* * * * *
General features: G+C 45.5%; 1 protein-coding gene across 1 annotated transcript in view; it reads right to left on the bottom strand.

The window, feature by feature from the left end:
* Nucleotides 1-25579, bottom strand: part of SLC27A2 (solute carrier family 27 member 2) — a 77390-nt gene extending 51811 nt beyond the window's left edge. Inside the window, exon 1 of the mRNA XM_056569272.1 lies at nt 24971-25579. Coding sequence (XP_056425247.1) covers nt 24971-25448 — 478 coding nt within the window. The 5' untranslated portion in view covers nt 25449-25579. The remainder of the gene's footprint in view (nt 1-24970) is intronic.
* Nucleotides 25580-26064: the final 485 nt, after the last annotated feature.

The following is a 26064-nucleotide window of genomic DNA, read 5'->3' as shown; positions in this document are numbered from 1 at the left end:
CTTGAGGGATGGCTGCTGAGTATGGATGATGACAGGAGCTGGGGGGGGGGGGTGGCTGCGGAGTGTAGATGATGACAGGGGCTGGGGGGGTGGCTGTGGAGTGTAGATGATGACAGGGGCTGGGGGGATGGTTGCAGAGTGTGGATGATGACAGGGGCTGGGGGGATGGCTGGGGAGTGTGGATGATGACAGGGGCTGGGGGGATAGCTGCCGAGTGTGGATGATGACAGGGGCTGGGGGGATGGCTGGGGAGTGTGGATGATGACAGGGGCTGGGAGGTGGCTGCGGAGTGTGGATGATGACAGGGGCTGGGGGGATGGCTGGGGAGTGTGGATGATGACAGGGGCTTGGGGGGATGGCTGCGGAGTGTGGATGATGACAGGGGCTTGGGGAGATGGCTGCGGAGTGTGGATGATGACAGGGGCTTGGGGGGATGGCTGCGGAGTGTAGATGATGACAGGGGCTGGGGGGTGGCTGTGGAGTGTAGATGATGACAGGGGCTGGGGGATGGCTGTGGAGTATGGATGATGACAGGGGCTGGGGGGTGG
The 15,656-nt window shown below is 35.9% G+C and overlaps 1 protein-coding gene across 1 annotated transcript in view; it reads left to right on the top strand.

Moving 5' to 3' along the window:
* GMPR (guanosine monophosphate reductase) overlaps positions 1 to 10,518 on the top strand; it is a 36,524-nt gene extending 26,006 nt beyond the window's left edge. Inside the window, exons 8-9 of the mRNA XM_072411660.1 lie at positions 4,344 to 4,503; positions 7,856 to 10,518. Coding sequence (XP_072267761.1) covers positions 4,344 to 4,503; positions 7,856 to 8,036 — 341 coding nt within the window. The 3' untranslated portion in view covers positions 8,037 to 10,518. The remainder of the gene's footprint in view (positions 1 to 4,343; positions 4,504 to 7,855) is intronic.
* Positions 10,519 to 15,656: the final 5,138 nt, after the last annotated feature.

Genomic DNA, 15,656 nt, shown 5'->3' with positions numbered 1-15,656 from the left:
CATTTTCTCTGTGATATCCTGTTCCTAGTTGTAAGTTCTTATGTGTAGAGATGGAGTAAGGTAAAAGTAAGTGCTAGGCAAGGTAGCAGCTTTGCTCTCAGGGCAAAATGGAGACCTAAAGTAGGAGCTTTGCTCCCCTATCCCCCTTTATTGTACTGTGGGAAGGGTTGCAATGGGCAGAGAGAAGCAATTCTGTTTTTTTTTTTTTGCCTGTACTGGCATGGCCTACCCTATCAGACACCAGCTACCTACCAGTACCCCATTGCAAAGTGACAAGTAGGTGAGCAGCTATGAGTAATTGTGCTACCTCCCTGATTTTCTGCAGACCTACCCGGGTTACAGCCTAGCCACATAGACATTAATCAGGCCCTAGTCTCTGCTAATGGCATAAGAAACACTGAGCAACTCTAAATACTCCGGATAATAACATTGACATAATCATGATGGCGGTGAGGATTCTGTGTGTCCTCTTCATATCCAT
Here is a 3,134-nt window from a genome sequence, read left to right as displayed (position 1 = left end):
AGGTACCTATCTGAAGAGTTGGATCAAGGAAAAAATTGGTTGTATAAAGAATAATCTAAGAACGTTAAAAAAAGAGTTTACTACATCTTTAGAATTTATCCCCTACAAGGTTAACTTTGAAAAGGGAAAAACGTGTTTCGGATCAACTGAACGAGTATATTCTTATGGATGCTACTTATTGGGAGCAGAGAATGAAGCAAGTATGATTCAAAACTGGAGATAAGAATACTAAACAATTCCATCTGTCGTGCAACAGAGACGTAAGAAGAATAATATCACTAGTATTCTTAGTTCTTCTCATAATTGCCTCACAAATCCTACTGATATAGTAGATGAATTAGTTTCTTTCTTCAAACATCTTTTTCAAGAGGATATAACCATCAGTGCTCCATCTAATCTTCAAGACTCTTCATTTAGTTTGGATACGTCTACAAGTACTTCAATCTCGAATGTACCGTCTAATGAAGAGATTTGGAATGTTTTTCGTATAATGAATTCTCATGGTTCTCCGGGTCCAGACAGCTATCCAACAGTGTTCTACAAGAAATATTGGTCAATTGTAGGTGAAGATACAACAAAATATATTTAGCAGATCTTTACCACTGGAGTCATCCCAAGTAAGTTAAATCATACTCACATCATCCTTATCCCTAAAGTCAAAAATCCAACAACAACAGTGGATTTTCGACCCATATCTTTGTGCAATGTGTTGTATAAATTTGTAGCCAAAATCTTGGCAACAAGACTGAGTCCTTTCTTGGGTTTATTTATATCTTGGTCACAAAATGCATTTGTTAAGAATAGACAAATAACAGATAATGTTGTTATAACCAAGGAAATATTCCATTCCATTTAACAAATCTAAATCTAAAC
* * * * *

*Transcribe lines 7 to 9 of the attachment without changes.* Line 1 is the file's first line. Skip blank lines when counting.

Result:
The 15,656-nt window shown below is 35.9% G+C and overlaps 1 protein-coding gene across 1 annotated transcript in view; it reads left to right on the top strand.

Moving 5' to 3' along the window:
* GMPR (guanosine monophosphate reductase) overlaps positions 1 to 10,518 on the top strand; it is a 36,524-nt gene extending 26,006 nt beyond the window's left edge. Inside the window, exons 8-9 of the mRNA XM_072411660.1 lie at positions 4,344 to 4,503; positions 7,856 to 10,518. Coding sequence (XP_072267761.1) covers positions 4,344 to 4,503; positions 7,856 to 8,036 — 341 coding nt within the window. The 3' untranslated portion in view covers positions 8,037 to 10,518. The remainder of the gene's footprint in view (positions 1 to 4,343; positions 4,504 to 7,855) is intronic.